The equipment for monitoring phase changes in the received optical signal may, for example, comprises a CDR (Clock and Data Recovery) circuit which usually comprises a PLL (Phase Lock Loop) circuit as a part thereof. For example, the CDR circuit may be part of an electrical deserializer (demultiplexer). Functionality of the PLL circuit is known to those skilled in the art, though such a circuit has never been used for the purpose set in the present invention.
The mentioned equipment is preferably provided per each optical channel in the receiver portion of the node.
The invention will further be described with reference to the following non-limiting drawings, in which:
According to the invention, the output 22 carries a signal (a first monitoring signal S1) reflecting changes of the carrier wavelength, if such occur.
It should be kept in mind that delay of the optical signal in the line is mainly caused by chromatic dispersion of the optical signal, and when the wavelength of the signal changes, the delay of the optical signal will change as well. To this end, the output 24 carries a signal (a second monitoring signal S2), which represents the optical signal delay. If data is transmitted via the line, the signal 24 represents the data delay. So, if any changes of chromatic dispersion take place, that will be reflected in the second signal S2.
According to the invention, the sign of the dispersion can be determined knowing the phase relation between the wavelength changes and the data delay, i.e., between signal S1 and signal S2. To illustrate this fact, characteristic changes of the data delay will be shown in some of
To check the phase relation between the signals S1 and S2, a phase comparator 26 compares the first and the second monitoring signals thus producing a third signal S3 which can be used for determining the sign of the dispersion. S3 is translated by a processor 28 which, firstly, is able to explicitly obtain the sign of the dispersion. Secondly and preferably, the processor 28 is capable of producing, according to a predetermined algorithm, a signal S4 which can be used for controlling a dispersion compensation block 29 which is positioned anywhere in the fiber between the transmitter 12 and the receiver 16, and terminates a feedback loop of the dispersion sign monitor 10. The signal S4 is informative both on the direction (sign) and the amount of the dispersion to be corrected. Preferably, the amount of correction is a pre-selected dispersion increment which is sufficiently small to achieve the accurate dispersion compensation.
Time diagrams of the parameters at point (A) of the monitor are shown in
Since the dither modulation of power and wavelength have opposite effects, the waveforms are opposite in sign.
The carrier wavelength optical signal is then passed through the external modulator 36 where it is modulated by data at high bit rate (say, 40 Gbps). At the point (B) the wavelength continues to change as it did at point A (the diagram 3B(1)). The resulting optical signal obtained upon the data modulation at point (B) is presented by the time diagram 3B(2). One may note that the optical signal carries a sequence of “1” and “0” intervals, according to the data impressed by the modulator 36. (The relative time scale representation of the dither and data is intentionally exaggerated to facilitate the explanation).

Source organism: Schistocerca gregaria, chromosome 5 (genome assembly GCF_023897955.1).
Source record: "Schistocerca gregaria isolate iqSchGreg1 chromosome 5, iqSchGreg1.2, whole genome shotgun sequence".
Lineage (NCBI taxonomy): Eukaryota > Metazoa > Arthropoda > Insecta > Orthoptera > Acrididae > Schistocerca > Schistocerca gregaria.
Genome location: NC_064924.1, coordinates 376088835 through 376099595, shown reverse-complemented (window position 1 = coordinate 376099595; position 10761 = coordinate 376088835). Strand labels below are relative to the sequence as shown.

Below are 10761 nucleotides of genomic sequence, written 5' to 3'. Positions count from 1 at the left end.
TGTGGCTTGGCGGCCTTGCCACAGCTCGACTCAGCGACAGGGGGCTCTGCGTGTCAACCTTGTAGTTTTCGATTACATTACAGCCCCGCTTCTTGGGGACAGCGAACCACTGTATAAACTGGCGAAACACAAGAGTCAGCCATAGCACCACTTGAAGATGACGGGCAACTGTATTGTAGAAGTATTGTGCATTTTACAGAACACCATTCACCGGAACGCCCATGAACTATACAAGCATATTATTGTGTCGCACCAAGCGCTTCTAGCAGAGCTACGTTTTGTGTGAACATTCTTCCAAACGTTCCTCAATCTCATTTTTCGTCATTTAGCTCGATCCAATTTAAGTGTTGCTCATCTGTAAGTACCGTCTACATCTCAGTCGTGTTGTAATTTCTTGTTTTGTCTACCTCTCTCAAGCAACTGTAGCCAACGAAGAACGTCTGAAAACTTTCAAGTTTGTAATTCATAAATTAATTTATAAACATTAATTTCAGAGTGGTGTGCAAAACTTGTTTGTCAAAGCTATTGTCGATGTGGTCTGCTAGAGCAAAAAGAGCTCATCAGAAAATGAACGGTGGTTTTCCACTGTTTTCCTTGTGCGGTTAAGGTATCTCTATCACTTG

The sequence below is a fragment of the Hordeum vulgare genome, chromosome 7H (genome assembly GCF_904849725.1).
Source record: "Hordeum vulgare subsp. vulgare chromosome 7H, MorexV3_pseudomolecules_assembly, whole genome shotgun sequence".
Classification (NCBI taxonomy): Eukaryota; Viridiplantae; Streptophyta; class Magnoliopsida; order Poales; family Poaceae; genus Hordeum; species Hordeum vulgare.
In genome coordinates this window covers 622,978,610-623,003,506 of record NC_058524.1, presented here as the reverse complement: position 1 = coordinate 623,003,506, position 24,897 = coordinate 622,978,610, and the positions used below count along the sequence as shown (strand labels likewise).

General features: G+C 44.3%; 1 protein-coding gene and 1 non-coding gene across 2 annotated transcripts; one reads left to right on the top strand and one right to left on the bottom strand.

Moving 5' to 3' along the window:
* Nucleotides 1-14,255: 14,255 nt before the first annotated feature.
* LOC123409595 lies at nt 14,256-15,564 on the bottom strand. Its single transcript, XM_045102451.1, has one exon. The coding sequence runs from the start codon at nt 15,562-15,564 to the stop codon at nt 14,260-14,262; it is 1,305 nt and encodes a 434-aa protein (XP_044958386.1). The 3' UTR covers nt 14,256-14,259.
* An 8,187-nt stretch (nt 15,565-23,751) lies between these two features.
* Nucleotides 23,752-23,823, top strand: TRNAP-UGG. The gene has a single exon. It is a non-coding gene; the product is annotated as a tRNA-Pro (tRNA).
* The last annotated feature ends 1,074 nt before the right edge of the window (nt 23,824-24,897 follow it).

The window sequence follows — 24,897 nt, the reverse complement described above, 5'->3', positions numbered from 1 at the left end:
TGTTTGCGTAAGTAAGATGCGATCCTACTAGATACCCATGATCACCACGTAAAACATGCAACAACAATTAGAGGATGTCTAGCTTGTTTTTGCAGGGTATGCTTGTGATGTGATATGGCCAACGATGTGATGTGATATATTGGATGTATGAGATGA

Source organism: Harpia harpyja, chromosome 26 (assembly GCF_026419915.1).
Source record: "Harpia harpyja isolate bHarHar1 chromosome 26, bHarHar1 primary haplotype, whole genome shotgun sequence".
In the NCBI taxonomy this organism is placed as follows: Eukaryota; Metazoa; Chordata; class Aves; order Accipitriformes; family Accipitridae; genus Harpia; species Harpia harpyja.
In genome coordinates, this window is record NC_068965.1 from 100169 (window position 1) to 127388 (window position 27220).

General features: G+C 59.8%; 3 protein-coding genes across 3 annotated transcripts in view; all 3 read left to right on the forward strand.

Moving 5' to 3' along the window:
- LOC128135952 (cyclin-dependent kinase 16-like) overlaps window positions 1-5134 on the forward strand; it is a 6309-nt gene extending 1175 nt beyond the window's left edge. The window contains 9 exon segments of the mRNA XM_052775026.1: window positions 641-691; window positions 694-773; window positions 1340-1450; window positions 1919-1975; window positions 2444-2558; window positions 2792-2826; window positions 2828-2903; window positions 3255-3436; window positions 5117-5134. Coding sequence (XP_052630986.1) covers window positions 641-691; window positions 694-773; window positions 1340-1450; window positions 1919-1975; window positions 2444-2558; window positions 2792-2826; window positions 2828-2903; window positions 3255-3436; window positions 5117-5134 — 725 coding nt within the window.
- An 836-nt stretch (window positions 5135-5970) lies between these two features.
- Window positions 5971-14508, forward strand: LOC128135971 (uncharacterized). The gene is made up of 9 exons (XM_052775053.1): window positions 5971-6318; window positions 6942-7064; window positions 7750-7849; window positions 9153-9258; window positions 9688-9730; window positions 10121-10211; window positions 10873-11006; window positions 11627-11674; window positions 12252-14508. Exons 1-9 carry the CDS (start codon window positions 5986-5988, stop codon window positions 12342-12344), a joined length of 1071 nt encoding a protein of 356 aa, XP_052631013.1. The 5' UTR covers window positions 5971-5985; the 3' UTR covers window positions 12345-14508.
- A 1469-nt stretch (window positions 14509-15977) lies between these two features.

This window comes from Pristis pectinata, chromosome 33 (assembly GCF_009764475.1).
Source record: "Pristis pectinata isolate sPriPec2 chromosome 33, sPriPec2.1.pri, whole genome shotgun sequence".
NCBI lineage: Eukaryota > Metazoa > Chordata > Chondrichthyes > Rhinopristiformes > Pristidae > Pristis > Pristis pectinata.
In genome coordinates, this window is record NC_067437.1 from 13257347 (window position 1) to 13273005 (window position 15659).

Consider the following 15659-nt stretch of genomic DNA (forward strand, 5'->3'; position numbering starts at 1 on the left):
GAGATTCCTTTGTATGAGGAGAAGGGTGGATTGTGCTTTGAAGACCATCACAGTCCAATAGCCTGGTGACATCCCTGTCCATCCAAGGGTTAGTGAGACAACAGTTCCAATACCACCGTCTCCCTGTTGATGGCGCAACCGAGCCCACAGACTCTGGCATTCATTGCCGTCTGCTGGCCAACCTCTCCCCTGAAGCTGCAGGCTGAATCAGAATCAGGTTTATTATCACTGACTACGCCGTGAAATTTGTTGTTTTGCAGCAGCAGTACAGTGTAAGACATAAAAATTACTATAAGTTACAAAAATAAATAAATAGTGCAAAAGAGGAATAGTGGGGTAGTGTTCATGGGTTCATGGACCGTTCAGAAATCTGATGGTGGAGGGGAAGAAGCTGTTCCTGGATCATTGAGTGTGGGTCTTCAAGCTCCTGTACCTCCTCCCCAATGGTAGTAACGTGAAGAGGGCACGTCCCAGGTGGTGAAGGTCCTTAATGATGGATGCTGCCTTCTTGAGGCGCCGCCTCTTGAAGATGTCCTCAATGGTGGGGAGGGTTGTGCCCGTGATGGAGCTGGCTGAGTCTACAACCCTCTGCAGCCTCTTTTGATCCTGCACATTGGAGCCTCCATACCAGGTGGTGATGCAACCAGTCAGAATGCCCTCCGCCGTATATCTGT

When the signal passes through a fiber 40, the wavelength-shift, due to the dispersion of the fiber, creates phase shift in the base-band signal, which can be seen as the data delay.
The delay function in the baseband is most simply given as:
T(t)=DLλ(t)+T 0 (1),
T—delay of the baseband signal, measured in ps,
L—length of the fiber line, in km,
D—dispersion of the fiber, measured in ps/nm/km,
T0—the constant group delay in the fiber, measured in ps.
Since in this example, the dither current added to the laser bias current has a sine waveform I0sin(ωBt) modulated at angular frequency ωB and amplitude I0, the power emitted from the laser is also modulated by a sine wave given by:
P(t)=P A sin(ωB t)+P 0 (2),
PA—is amplitude of the modulated optical output power,
P0—is average optical power,
In addition, the wavelength is modulated at the DFB and is given by:
λ(t)=K FM I 0 sin(ωB t)+λ0 (3),
KFM—is a frequency modulation constant of the laser (usually negative), measured in nm/mA.
It should be noted that the equations (2) and (3) are proportional and may both serve the above-mentioned signal S1.
Based on the above, the delay of the baseband signal is given by:
T(t)=DLK FM I 0 sin(ωB t)+T 0 (4),
The sign of the delay is dependent on D; the function T(t) can be compared to the function P(t).
The time diagrams at point “C”, as received by the receiver 42, demonstrate that:
the wavelength changes as before—time diagram 3C (1);
the modulated optical signal shown in the exaggerated scale in the time diagram 3C(2) demonstrates changes in the phase caused by the fiber dispersion; it indicates delays with respect to the signal which entered the fiber (3B(2)).
As can be seen, for positive dispersion (+D) at the portions of the received signal corresponding to those halves of the sine wave when the carrier wavelength is more than the average (nominal), the delay of the modulated signal increases and reaches its maximum when the wavelength is maximally differs from the average. To the contrary, at the portions of the signal, corresponding to the halves of the sine wave where the carrier wavelength is less than the average, the data delay has a different sign and also reaches its maximum when the wavelength maximally differs from the average. This can easily be seen in the graphs “C” according to equation 1.
Since changes in the wavelength cause changes in the data delay, the phase differences between the signal representing the wavelength changes λ (t) and the signal representing the data delay T(t)—will represent the sign of the dispersion.